Australian critical infrastructure operators urged to move off Chinese tech
A sweep of Chinese-made hardware and software from the federal government could be expanded to cover critical infrastructure operators as well, with the government already assessing its powers for “market intervention”.
The comments, made by Home Affairs officials at senate estimates yesterday, come as the government increasingly suspends its use of Chinese-made technology over security concerns.
So far this year, the government has targeted the use of CCTV cameras, TikTok on government devices, and, according to a report by The Australian earlier this month, DJI drones and accessories.
The DJI suspension has now expanded from Defence to Home Affairs, including the Australian Border Force, with the department’s chief operating officer Justine Saunders yesterday confirming trials had been iced.
“In light of the concerns that have been generated over recent weeks, we have actually suspended the use of that capability,” she said.
“We’ve had conversations with the ABF this week in terms of a departmental position, which they’ve responded to, so I actually issued a directive [last] week indicating that [DJI drones] are not to be used.”
Saunders said that Home Affairs is “live to Defence’s position” on DJI use, and said the department is engaging with Defence in a review of the technology.
“We’ll be working with them and other partners to make sure that we satisfy ourselves as to the implications of the use of this technology before it is used,” she said.
A government-wide ban on the use of DJI and other technologies appears to have been raised as a topic, though the decision-making for that would ultimately rest with the Attorney-General’s department, which has oversight of the Protective Security Policy Framework (PSPF) – central guidance used to keep government assets secure.
Shadow Minister for Home Affairs and Cyber Security, and Liberal Senator for Victoria, James Patterson, also quizzed Home Affairs officials on whether a ban on the use of Chinese-made hardware and software should also be expanded to critical infrastructure sectors as well.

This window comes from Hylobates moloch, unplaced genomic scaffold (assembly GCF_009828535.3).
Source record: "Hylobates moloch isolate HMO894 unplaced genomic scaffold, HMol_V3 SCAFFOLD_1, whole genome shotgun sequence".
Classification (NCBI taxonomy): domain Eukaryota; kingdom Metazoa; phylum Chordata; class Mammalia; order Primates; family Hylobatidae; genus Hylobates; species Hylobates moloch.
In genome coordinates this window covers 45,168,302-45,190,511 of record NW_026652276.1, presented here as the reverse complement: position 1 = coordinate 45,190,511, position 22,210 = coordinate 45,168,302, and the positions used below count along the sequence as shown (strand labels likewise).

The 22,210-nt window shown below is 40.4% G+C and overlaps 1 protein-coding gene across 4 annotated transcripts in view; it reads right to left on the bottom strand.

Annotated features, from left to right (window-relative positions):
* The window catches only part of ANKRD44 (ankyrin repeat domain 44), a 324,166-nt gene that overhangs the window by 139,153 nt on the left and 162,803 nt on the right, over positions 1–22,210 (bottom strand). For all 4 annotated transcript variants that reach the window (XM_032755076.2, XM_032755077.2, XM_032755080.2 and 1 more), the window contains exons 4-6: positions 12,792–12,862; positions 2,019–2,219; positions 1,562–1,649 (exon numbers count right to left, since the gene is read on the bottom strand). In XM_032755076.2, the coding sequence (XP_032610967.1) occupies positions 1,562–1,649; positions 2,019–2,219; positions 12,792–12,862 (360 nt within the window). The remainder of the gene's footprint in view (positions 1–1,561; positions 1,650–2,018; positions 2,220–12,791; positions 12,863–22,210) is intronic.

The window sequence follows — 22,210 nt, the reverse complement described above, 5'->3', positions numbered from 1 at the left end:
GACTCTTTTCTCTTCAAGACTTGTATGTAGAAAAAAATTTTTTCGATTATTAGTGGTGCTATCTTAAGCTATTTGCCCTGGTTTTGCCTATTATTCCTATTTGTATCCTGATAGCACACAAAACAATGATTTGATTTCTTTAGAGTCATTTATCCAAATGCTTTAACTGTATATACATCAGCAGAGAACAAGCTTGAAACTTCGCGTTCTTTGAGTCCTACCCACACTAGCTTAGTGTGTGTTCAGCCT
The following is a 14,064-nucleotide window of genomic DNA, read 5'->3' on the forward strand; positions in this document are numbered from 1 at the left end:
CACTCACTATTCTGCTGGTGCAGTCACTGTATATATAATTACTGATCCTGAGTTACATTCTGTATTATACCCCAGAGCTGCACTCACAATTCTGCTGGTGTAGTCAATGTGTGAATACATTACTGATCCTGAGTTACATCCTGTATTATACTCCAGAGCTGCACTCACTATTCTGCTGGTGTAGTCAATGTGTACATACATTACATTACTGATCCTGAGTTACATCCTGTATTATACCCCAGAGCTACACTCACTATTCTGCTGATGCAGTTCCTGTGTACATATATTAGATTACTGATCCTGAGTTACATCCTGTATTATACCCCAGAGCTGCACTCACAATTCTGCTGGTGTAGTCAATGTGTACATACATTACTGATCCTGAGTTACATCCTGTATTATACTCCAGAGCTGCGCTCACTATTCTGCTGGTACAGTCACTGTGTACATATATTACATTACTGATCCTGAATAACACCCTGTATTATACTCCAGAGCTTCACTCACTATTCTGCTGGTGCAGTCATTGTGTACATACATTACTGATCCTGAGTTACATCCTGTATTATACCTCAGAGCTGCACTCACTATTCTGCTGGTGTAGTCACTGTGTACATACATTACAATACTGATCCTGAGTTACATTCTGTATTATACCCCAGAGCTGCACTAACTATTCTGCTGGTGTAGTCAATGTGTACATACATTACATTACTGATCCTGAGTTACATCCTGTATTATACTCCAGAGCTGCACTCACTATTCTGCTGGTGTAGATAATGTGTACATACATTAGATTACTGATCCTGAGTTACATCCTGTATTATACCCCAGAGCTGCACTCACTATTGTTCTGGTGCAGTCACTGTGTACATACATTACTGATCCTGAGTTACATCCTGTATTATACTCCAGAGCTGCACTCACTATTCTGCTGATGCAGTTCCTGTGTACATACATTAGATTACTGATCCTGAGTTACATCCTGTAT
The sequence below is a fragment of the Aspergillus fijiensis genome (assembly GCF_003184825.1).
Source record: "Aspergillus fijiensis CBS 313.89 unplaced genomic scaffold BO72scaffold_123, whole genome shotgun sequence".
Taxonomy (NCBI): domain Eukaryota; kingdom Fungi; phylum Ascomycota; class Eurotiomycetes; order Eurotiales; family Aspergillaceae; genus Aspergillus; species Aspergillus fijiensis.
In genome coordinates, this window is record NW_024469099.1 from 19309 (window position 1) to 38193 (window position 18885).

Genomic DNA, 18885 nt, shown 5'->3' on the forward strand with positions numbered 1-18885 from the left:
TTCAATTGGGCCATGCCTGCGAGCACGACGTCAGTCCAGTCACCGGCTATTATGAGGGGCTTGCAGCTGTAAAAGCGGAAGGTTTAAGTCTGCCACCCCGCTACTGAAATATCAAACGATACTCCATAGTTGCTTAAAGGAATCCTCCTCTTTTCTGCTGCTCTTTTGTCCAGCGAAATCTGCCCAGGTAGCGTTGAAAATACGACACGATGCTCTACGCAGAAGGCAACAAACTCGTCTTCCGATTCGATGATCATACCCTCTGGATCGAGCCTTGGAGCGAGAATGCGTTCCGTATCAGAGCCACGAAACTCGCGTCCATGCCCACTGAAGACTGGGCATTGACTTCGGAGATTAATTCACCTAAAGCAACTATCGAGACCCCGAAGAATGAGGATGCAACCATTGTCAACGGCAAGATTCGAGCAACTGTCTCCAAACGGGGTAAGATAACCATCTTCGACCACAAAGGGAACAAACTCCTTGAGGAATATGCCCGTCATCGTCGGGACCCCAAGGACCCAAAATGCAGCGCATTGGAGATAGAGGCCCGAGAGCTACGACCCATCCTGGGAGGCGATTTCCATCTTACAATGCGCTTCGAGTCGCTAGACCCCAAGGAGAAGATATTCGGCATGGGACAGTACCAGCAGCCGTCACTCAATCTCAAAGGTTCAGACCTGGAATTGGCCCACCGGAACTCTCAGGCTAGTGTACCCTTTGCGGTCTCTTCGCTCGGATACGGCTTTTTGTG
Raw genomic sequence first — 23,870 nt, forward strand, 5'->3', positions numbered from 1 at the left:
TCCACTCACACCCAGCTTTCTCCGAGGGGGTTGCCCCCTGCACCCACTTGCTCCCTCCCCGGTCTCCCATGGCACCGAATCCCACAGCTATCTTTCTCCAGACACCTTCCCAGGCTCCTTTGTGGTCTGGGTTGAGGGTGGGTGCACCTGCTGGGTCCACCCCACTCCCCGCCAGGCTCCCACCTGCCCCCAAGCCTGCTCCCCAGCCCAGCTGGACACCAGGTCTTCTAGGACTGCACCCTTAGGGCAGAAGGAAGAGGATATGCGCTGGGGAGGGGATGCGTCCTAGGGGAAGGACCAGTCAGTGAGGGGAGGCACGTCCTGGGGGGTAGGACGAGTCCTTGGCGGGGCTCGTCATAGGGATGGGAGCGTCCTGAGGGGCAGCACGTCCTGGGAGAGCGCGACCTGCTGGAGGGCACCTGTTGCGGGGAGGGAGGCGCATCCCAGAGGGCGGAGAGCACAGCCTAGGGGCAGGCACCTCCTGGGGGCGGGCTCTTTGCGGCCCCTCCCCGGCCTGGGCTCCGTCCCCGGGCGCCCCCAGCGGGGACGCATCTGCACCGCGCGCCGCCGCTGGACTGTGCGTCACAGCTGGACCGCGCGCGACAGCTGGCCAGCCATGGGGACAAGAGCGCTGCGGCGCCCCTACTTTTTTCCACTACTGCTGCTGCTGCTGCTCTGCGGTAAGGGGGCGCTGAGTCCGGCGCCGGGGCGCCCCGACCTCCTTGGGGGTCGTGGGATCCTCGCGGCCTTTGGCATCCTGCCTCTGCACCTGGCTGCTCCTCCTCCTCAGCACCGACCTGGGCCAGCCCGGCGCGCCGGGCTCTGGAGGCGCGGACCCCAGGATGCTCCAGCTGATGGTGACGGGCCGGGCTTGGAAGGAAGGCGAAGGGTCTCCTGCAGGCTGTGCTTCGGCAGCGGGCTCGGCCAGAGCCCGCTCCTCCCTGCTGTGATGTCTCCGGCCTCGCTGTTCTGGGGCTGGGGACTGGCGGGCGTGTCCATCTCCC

In particular, Patterson was interested in whether the Security of Critical Infrastructure or SoCI laws contained provisions that could underpin a directive to ban the use of the technologies.
Pezzullo said he and the deputy secretary of the cyber and infrastructure security group at Home Affairs, Hamish Hansford, had “discussed this”.
“We think there’s sufficient ambit,” Pezzullo said.
Hansford said that risk management program (RMP) obligations on critical infrastructure operators, which came into effect earlier this year, could be one avenue to make a directive.
“In terms of the risk management program, a minister of Home Affairs could declare a particular device to be a material risk that then a company would have to mitigate so I think it could be done in that construct,” Hansford said.
“Another available technique might be using Section 32 of the SoCI Act which is a ministerial direction dependent on an adverse security assessment from ASIO, though.”
Patterson asked both Home Affairs and the government more broadly to consider an expanded ban to critical infrastructure operators.
“It seems to me as a matter of logic that if these products are not safe in the Australian government, that we shouldn’t be comfortable about them being used in critical infrastructure providers either, especially systems of national significance, as a subset,” Patterson said.
“Of course nothing precludes critical infrastructure operators in the meantime taking their own initiative and sensing the tea leaves and getting rid of these themselves, and I would encourage them to consider doing that before any punitive or regulatory action is necessary.”